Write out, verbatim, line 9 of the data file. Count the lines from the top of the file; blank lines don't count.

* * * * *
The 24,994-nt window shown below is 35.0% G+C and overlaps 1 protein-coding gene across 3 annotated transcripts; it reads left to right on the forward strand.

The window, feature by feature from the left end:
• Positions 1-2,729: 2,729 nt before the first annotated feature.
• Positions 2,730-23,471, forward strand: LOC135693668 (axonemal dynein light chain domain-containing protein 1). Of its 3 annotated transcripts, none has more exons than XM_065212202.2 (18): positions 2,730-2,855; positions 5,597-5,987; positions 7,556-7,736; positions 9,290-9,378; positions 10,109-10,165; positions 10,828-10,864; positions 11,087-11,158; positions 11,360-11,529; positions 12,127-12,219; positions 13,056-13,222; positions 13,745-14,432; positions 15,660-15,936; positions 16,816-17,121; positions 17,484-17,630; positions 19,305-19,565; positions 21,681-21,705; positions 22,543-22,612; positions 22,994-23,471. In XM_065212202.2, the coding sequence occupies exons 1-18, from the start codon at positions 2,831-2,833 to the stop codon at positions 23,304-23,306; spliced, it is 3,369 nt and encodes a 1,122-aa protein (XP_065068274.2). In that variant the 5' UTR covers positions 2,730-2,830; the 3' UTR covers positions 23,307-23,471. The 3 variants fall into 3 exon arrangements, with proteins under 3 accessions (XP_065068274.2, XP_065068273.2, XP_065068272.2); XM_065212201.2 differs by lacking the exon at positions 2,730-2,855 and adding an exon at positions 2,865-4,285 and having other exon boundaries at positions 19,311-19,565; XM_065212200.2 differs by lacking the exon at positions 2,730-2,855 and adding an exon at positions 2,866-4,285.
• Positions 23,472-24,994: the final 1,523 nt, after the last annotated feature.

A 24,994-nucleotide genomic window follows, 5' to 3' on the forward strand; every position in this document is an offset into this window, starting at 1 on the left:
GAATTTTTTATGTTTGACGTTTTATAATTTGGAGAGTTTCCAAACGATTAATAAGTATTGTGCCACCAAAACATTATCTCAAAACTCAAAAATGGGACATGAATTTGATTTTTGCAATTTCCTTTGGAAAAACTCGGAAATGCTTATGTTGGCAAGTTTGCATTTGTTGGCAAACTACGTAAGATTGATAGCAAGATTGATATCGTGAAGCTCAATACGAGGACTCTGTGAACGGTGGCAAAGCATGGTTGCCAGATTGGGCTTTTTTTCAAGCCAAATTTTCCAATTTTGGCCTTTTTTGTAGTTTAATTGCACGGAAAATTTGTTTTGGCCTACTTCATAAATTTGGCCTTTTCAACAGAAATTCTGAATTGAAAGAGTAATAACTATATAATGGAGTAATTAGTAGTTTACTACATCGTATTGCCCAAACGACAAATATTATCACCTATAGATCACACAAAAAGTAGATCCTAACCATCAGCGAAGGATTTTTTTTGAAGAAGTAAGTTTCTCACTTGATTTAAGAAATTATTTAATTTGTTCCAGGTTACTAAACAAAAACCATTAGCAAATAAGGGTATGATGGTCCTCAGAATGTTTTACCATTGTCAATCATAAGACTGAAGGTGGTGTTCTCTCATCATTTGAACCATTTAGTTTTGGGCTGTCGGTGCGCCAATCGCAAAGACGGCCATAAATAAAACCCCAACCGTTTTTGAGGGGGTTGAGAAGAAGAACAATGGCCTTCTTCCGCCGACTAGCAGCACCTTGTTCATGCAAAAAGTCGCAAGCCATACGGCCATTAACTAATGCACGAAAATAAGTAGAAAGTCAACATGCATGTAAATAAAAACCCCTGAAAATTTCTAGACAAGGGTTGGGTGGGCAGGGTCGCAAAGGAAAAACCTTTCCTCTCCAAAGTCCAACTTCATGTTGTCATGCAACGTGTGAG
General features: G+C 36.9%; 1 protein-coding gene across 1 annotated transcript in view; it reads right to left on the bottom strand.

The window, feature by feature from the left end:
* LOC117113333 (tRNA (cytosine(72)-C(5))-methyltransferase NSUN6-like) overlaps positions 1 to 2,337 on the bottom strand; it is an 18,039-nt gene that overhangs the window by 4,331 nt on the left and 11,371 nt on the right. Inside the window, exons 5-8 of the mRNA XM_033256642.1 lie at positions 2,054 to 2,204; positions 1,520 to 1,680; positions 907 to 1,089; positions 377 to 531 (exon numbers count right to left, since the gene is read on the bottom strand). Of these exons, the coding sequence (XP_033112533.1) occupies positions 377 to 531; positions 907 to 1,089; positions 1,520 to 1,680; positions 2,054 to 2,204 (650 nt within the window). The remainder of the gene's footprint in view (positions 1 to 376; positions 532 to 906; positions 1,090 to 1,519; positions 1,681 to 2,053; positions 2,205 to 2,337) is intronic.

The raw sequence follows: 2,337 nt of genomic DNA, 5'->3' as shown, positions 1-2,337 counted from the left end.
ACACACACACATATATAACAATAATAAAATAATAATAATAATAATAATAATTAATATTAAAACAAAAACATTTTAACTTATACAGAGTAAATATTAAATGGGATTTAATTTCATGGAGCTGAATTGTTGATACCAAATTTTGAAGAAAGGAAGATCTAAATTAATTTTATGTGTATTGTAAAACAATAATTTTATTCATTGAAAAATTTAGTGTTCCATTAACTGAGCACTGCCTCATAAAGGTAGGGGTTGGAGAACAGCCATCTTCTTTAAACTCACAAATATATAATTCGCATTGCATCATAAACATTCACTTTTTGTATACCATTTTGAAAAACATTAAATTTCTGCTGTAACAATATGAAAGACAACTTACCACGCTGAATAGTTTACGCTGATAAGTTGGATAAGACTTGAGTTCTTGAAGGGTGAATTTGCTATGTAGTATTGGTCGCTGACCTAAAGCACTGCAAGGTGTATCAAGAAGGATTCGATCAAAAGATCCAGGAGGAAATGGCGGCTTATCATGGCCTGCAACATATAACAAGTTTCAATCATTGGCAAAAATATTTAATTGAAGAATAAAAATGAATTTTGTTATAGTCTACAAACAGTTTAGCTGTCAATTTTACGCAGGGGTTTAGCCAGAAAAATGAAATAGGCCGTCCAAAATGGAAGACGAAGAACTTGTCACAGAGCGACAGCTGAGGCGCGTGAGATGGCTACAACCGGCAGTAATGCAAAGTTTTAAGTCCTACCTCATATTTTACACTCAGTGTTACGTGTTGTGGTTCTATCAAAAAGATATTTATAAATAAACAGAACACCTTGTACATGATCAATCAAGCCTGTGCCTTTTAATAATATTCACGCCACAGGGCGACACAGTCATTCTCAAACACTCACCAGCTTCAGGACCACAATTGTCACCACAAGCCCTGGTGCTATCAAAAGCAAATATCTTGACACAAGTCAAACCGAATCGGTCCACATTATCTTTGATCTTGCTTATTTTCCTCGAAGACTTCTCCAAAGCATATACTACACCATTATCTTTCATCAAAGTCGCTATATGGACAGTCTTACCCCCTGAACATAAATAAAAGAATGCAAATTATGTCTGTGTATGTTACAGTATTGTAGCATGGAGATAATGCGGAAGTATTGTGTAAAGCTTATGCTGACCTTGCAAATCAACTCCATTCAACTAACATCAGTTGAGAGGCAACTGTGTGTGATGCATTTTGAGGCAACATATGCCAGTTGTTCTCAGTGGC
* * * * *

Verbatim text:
The window, feature by feature from the left end: